“Hi! How are you?”
“Fine, thank you.”
Nothing could be further from the truth! And both speakers intuitively know it.
But who really wants to know how you’re doing? Twenty-first century living doesn’t seem to lend itself to genuine disclosure. It just takes up too much time, and it gets … complicated. Or does it?
We make a tacit pact, apparently with ourselves, in which we agree to keep a mask on for a good part of our lives. We keep our true feelings, even the most inane and mundane, expertly hidden.
The mask helps keep at bay prying eyes that would see who we really are, warts and all.
- It erects a barrier to true communication, to the comforting yet challenging cadence of sharing life authentically with others.
- It morphs into a retaining wall that buttresses distrust, fear, discomfort, and self-preservation.
- It nurtures selfishness and self-centeredness.
- It thrives under the guise of politeness but does its wearer a great disservice by creating a disconnect between the true you and the masked you.
- It creates a stumbling block to the pleroma, or fullness of life, that God wants us to enjoy.
Thing is, we are the ones who put on the mask. No-one puts it on us. And so the choice is ours to remove it.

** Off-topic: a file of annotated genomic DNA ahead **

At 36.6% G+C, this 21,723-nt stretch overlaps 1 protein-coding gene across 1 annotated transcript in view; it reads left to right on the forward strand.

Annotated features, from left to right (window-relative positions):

- What if we shed the cuteness and the vacuousness that passes for conversation and decided to keep it one hundred?
- What if we chose to share our hurts and our joys, to be transparent about the things that mattered to us?
- What if, instead of air kisses and fake hugs, we cut the crap and took the time to look each other in the eye and genuinely do life together?
We might become healthier people, not just mentally, but spiritually, emotionally, and physically.
Our children might thank us for showing them what authenticity looks like.
We might barf up some ugly stuff, but it just might lead to a more beautiful life that really counts for something.
People might begin to believe that we truly are Christians by the genuine love we show to each other, and, by extension, to ourselves.